The Covid-19 pandemic accelerated a process that had already begun several years ago - that of the transition of the workforce to a digital-first mode. As companies found themselves struggling to continue business-as-usual with everyone working from home, it is HR that came to the fore as the agile department keeping the engine going. Whether it’s a virtual employee engagement mechanism to host digital events for the workforce, the use of smart tools for performance analysis or the hosting of rewards programs on professional platforms, HR has made significant strides towards the ‘always-on’ mode that is the hallmark of business in the digital age. Now, as AI and ML graduate from being buzzwords to essential transformative agents for almost every industry, we are likely to witness a paradigm shift in the way HR is implemented and rolled out.
The Future of HR
As the world gradually moves on from the pandemic, there are certain questions that HR needs to ask itself:
- How HR can help people maximise the value they add to their organisation
- How HR processes need to be structured to help people deliver that value
- Which digital solutions are the most appropriate to the organisation’s structure for maximum productivity?
The answers to these will vary depending on the industry’s needs as well as what the organisation requires to function optimally. Certain trends, however, are likely to feature everywhere as digital-first becomes a reality and employees push for workplace practices that prioritise their needs and abilities. These include:
- A seamless employee lifecycle that streamlines every step from recruitment to retirement
- The use of data analytics to power people-first decisions
- Job structures that focus on ownership, continuous learning, and growth
- Tools that eliminate repetitive human tasks and accommodate multiple learning styles.
- Processes that support both remote and in-person work as needed.
- Leadership practices that are open, empathetic, and feedback-driven
HR and Building Automation
Building automation is a relatively young industry, one that has unique needs. With the objective being to design intelligent building management systems that maximise safety while minimising costs, both technology and the human touch have important roles to play. For companies in this space, a hybrid workplace model is ideally inclusive and enables onsite surveys as well as remote planning with equal ease. A cloud-based HR tool helps to keep everyone in the loop wherever they are and also store critical information safely.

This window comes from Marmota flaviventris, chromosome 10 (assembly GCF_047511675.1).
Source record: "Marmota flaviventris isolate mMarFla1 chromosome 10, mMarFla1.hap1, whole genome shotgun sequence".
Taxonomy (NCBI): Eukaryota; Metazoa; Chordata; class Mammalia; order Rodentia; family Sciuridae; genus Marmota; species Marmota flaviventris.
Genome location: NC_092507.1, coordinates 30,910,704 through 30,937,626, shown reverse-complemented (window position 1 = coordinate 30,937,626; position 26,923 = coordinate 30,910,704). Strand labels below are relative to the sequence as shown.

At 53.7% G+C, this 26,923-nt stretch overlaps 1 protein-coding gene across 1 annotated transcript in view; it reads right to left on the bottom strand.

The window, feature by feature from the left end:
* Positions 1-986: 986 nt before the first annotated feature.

Analytics in HR
Perhaps the most relevant tool in any HR department’s toolkit is the use of analytics to uncover patterns, quantify results and metrics, and drive innovation. Through machine learning and pattern recognition, analytics can provide unprecedented insights into how employees across departments are actually feeling about their role and their workplace equations, as well as insights on job fit based on skills, personality traits and work history. The right analytics tools also assist with quantifying people's goals, such as improving soft skills literacy, designing more relevant rewards and developing smarter metrics to evaluate employee satisfaction. Predictive HR is another growing component of the application of analytics, with historical data being used to forecast process changes, new job requirements and even overall strategic moves. Over time, analytics can suggest alternative organisational models to transition into for maximum productivity and optimal inclusion of different skill sets.
As the demands of doing business in today’s world grow faster and more expansively, companies large and small must invest in effective and productive ways to provide high-quality service 24x7. The HR department can spearhead this investment in productivity through tools, processes and training that equips employees to do their best and stay connected wherever they are. For the ambitious brand that seeks to go digital-first, therefore, going ‘HR-first’ will in many ways be a prerequisite.